Marie Carmichael Stopes knew a thing or two about smut. In later life she was unfairly accused of writing it- but before that, she studied the ancient, sooty kind: coal.
Marie Stopes (1880-1958) was an extraordinary early trowelblazer. Famous worldwide today for herpioneering work in birth control and women’s rights, it is less well known that she was one of the leading palaeobotanists (ancient plant experts) of her age.
She grew up with parents who undoubtedly influenced both spheres of her life: her mother was an early feminist historian and Shakespearean scholar, while her father created the largest private collection of fossils and ancient stone tools in Britain.
At a time when women were barely being admitted to universities, she won a scholarship for her first degree in botany at UCL, became the youngest person in Britain to gain a DSc, then completed a PhD in palaeobotany in one year at the University of Munich. She was a Fellow and lecturer at UCL and became the first female academic at Manchester University in 1904.
Her palaeobotanical work was ‘her first love’. She made major research contributions on the the nature and composition of coal, including ‘coal balls‘ (concretions in Carboniferous coal seams) and at Manchester wrote a seminal textbook, Ancient Plants. In 1907 she spent over a year in Japan researching Mesozoic floras and in 1910 was invited to settle a long-term dispute on the age of a Canadian fossil locality. During the First World War she worked on coal and coined petrological terms that are still in use today.
She asked Sir Robert Scott to search for plant fossils in Antarctica; despite the tragic fate of the expedition, her requested samples were later discovered on a sledge and they proved to be one of the most important scientific findings the expedition made.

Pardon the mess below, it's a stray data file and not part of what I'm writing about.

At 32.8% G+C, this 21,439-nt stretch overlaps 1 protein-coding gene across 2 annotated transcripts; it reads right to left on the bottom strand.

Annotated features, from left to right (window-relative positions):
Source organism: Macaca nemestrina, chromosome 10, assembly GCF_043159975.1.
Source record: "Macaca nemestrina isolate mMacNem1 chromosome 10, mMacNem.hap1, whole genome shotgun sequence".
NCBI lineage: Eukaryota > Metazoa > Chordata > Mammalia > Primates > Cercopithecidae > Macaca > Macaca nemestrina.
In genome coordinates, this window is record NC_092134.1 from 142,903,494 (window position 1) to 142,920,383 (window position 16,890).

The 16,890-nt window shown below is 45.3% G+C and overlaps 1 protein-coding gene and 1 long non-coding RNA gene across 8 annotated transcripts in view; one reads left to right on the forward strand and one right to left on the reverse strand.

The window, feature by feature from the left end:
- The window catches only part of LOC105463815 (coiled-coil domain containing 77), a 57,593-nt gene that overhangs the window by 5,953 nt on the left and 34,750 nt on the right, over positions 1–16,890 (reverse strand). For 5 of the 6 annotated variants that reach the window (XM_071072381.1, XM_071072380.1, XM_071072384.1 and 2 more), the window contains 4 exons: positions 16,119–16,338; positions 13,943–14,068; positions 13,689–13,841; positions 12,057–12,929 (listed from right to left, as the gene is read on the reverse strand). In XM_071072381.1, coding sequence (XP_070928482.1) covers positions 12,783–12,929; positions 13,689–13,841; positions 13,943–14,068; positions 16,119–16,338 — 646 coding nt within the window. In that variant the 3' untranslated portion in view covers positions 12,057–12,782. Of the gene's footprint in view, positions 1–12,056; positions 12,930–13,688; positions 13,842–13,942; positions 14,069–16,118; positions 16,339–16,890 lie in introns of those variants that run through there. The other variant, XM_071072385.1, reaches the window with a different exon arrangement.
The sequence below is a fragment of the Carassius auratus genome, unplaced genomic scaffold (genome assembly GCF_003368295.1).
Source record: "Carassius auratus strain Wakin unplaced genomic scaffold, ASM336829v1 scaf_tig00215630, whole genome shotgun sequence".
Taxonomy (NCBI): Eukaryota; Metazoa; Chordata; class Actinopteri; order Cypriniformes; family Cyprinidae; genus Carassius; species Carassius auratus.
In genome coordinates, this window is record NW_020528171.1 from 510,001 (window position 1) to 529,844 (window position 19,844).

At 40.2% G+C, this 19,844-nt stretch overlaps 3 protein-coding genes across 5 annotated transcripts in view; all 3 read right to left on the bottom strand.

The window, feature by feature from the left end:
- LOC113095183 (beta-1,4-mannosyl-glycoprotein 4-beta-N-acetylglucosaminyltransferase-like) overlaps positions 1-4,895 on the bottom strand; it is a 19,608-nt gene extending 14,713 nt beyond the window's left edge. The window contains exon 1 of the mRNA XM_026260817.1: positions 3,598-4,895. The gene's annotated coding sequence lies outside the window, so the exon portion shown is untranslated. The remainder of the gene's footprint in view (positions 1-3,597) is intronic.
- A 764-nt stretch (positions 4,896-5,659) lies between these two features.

By 1923, the date of her last scientific publications, Marie Stopes had gained both acclamation from ordinary women and opprobium from religious and medical establishments thanks to her book on women’s rights and health, inspired by an unsuccessful first marriage. She supported contraception and equality within marriage, and established family planning clinics (providing women with her self-designed cervical cap), the first of which opened in London in 1921.
While her work in promoting reproductive health is what she is now remembered for (plus some unsavoury socio-political views common to her time e.g. support for eugenics), her significant contributions to palaeobotany and role as an early trowelblazer should be better known.
We received two great Marie Stopes submissions *on the same day*, by Lil Stevens and Susie Lydon (@susieoftraken): we hope they don’t mind our editorial amalgamation!
Edited by Becky (@LeMoustier)
Marie Stopes: passionate about palaeobotany. A 2008 article for Geology Today by Howard Falcon-Lang.
Chaloner, W.G. 2005. The Palaeobotanical Work of Marie Stopes In: Bowden, A.J.,Burek, C.V. & Wilding, R. (eds) The History of Palaeobotany. Geological Society London Special Publications 241, 127-135.